Published by Zaffre on April 20, 2017
Is it ever a good idea to meet up with an ex-boyfriend?
Let’s admit it, we have all at some point thought about a past love who might just have been The One That Got Away. Whether you’re happily or unhappily coupled, proudly single or on the look-out, there is always a lingering nostalgia for the the boy who used to make your heart sing.
Sweetened by distance, distorted by rose-tinted spectacles, the memories can jump up and surprise you at any moment. And with the power of social media, you can turn dreams into reality with the click of a mouse. The friend request, the innocent catch-up chit chat, then the ‘we must meet up for a drink some time.’ Next thing you know, you’re telling your partner you might be late home one evening, but forgetting to mention the friend you’re meeting is your ex. After all, it’s only a drink, why frighten the horses? You sit there with your gin and tonic, in a state of heightened excitement, waiting for your teenage dreamboat to walk in the door. And fail to notice the portly, balding middle-aged man who is grinning and waving to you from the other side of the bar.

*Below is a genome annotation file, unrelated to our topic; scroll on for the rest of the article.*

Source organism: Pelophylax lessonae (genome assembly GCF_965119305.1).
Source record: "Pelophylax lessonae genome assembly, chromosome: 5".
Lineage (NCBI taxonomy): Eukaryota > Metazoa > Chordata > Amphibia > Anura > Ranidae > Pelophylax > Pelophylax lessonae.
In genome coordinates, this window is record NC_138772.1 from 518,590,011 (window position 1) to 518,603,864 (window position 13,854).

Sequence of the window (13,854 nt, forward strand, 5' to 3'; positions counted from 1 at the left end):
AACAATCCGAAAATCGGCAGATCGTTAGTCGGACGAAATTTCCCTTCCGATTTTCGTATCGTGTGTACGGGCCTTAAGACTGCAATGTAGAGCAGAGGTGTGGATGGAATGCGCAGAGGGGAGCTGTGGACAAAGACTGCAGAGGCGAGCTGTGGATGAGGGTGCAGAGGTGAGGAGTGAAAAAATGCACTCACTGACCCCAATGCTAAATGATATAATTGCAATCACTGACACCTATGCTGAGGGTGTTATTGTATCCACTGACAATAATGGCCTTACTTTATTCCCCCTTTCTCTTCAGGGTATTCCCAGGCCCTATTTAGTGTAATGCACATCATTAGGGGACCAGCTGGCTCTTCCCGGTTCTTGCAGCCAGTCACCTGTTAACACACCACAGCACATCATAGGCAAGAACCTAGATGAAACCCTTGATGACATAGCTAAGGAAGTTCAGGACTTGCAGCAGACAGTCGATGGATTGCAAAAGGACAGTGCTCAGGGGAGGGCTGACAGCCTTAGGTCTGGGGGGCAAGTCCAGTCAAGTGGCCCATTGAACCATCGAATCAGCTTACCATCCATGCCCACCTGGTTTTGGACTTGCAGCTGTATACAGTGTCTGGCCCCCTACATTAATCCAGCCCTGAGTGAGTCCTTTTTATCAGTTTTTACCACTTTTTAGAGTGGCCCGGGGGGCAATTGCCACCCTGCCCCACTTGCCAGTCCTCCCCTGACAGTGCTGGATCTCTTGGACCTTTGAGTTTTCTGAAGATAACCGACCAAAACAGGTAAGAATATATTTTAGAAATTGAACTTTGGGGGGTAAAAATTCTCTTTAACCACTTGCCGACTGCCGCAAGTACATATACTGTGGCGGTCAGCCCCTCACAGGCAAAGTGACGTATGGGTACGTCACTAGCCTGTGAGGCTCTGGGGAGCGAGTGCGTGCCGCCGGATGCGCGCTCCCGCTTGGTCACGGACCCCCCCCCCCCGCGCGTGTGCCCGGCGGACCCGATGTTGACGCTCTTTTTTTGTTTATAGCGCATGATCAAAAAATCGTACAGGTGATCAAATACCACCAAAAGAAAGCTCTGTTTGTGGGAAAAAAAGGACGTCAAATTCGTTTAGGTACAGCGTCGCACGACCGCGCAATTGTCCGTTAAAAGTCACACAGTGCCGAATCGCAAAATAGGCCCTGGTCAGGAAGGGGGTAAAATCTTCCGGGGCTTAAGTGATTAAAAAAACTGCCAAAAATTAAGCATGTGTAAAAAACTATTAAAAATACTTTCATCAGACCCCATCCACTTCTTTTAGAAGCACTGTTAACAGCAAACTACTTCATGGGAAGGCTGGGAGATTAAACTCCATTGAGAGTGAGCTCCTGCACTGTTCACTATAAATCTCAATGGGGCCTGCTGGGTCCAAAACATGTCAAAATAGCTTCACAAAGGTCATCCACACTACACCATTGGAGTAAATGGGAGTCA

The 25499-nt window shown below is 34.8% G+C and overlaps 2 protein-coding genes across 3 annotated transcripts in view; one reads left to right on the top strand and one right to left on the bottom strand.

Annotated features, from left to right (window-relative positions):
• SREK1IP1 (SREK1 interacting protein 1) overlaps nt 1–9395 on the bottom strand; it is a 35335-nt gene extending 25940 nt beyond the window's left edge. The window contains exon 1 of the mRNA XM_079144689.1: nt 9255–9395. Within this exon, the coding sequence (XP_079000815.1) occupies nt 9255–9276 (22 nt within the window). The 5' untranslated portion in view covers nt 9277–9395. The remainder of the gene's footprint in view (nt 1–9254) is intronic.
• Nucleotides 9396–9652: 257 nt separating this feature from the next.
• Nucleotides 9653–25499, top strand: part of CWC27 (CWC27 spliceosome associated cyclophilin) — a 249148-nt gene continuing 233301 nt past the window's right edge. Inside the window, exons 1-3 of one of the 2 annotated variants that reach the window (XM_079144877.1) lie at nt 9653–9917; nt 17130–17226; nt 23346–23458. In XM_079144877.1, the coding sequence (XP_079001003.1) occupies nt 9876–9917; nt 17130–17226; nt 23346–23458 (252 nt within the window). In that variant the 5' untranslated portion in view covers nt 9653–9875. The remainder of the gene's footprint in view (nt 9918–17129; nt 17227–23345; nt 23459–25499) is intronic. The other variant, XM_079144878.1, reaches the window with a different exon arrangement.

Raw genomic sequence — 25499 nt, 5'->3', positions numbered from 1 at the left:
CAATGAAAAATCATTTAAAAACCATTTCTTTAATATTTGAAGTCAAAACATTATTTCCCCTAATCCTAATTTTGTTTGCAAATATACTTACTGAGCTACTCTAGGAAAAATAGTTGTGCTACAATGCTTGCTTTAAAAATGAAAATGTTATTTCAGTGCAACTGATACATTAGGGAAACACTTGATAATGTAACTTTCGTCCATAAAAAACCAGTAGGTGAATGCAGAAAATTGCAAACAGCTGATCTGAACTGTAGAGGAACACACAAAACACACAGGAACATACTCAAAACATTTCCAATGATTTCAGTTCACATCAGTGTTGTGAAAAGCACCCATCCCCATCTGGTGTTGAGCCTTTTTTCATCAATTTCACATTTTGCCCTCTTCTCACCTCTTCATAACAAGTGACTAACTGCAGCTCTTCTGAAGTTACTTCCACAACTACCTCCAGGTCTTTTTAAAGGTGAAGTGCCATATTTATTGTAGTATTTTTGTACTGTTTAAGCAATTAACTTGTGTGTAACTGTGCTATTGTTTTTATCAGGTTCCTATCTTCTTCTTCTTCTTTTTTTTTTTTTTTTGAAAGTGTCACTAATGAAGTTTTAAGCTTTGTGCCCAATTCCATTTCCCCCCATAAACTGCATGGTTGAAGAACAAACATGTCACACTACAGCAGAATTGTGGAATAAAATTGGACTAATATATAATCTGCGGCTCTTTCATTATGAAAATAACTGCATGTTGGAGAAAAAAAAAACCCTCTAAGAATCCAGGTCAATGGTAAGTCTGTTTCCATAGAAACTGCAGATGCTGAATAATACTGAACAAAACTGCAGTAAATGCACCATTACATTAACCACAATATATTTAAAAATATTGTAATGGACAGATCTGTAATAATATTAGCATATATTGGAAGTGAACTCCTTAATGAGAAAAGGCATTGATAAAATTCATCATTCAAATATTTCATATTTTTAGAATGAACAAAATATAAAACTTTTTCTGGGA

This is pretty much what happens to the heroine of my novel INVISIBLE WOMEN. Seduced by their online banter, Tessa is intrigued to meet up with the boy she hasn’t seen since she was seventeen, even though she is now married with grown up children. It is scientifically proven that emotions experienced during our youth leave a powerful imprint on the young brain that is all too easily reawoken at a later date. Which can be complicated if you don’t both have the same idea about how to deal with them!
You’ll have to read the book to find out what happens to Tessa, but I admit I drew on my own experience of friends being thrown into turmoil in their fifties by the unexpected resurgence of an old flame. If it’s not through Facebook, it could the school or college reunion. Somewhere in the ravaged face of that unremarkable man, you find the spark you’ve been missing, and it’s the beginning of a passionate affair that may embarrass your children, but is a massive endorsement for the over fifties. At the best wedding I’ve ever been to, the bride wore full white regalia in defiance of her mature years and her groom serenaded her during his speech with an emotional rendition of ‘When you were sweet sixteen.’ There wasn’t a dry eye in the house.
INVISIBLE WOMEN by Sarah Long is published by Bonnier Zaffre